SkullGetty images

Archaeologists have found remains of human bones on this British farm

Archaeologists dug up Knobb's Farm in Somersham, Cambridgeshire from 2001 and 2010, and managed to find some pretty disturbing things. 

The farm was believed to have been used to supply grain and meat to the Roman army in the 3rd Century, and the burial site that was discovered by archaeologists was likely to have been filled with the remains of slaves who were the victims of 'extreme justice' at the hands of the Roman army.

The team excavated three third-century cemeteries with bodies decapitated and buried in a prone position at the farm.

The team who discovered the remains was mainly comprised of archaeologists from Cambridge University. The bodies were found as they were killed - on their knees with their hands behind the back of their heads, with damage that indicated they had been struck by a sword.

In total three cemeteries were excavated at Knobb's Farm by the Cambridge archaeologists, revealing 52 individual burials and 17 decapitations. 

Yes, you read that correctly. The Roman army was clearly bloodthirsty and sought to inflict extreme violence on it's victims.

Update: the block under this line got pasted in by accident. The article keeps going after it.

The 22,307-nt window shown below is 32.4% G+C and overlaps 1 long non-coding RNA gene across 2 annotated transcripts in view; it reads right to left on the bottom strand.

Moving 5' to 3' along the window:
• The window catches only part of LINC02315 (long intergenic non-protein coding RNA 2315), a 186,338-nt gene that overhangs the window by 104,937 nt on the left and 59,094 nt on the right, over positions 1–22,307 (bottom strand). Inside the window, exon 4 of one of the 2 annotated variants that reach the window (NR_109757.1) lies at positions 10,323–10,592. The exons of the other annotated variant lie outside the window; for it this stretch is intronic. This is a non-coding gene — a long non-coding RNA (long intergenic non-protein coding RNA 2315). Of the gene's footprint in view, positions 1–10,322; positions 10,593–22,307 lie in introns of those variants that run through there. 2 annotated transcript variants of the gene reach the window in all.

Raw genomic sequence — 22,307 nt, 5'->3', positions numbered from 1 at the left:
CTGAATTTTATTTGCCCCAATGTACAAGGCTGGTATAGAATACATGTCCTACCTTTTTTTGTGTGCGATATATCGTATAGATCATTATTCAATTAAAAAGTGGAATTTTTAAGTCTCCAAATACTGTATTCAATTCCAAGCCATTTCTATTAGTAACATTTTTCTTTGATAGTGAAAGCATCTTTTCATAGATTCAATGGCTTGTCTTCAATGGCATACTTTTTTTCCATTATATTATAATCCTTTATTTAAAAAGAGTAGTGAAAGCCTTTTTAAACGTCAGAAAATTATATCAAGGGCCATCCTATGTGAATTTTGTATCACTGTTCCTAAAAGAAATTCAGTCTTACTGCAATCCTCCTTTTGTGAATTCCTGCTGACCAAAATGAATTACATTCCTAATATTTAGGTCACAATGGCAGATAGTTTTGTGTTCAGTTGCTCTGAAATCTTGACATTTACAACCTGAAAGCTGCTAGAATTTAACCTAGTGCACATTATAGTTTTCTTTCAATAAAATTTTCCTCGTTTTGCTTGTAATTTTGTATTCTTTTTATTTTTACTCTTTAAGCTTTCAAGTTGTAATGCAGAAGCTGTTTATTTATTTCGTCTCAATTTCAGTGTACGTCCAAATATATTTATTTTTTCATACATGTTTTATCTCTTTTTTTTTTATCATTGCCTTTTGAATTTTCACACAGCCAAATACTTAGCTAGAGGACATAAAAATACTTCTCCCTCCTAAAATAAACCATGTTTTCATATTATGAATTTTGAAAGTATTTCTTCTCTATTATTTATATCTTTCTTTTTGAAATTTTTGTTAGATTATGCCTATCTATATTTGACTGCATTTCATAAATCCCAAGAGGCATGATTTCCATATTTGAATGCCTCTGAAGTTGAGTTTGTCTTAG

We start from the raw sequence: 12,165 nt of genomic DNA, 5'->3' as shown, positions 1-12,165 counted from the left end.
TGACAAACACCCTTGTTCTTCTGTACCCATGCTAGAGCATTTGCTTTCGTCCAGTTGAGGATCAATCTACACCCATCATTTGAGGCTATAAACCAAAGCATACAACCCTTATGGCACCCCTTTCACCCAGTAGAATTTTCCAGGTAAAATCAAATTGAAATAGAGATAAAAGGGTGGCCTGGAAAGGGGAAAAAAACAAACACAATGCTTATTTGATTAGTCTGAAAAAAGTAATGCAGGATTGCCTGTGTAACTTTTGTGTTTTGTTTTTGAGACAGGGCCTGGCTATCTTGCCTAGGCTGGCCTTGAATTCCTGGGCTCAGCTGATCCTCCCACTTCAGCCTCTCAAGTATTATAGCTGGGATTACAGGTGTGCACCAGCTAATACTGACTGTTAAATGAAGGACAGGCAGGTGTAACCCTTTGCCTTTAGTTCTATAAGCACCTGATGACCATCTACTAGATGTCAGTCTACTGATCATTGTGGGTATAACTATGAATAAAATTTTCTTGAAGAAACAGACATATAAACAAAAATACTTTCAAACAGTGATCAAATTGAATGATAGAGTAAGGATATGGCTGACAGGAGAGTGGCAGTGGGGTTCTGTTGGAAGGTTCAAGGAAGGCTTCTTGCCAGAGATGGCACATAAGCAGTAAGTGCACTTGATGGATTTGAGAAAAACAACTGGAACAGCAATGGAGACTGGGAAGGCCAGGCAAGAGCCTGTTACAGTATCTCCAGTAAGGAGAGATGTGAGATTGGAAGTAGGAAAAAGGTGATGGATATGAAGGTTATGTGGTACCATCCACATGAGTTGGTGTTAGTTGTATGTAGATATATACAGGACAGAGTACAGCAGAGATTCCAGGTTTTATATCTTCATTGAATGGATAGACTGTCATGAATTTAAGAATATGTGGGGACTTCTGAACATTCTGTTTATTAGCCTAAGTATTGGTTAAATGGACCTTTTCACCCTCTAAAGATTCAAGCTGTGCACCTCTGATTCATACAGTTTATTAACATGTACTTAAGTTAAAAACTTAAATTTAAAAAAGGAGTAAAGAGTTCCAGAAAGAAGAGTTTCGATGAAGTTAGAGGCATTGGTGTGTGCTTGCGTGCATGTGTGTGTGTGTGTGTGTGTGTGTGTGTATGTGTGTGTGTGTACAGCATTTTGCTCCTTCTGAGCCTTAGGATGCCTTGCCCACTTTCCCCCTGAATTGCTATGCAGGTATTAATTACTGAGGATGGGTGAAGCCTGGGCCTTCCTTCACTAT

The team involved with this dig said that the bodies date back to a particularly turbulent time for the Roman Empire. Punishments for any crimes against the Romans were becoming harsher and harsher, as seen in these remains.

Members of the team spoke about how unusual it is to find remains of humans that had been killed this way. They said "They are uncommon: across Britain, decapitations make up 2.3–3.7 per cent of Roman-era inhumation burials, while prone burials are slightly less common at 2–3 per cent. This limits opportunities to see patterns at the cemetery level or their relationship to other burials and each other. 'For this reason, the excavation of 17 decapitated bodies and 13 prone burials at Knobb's Farm provides a rare opportunity to examine patterns and practices."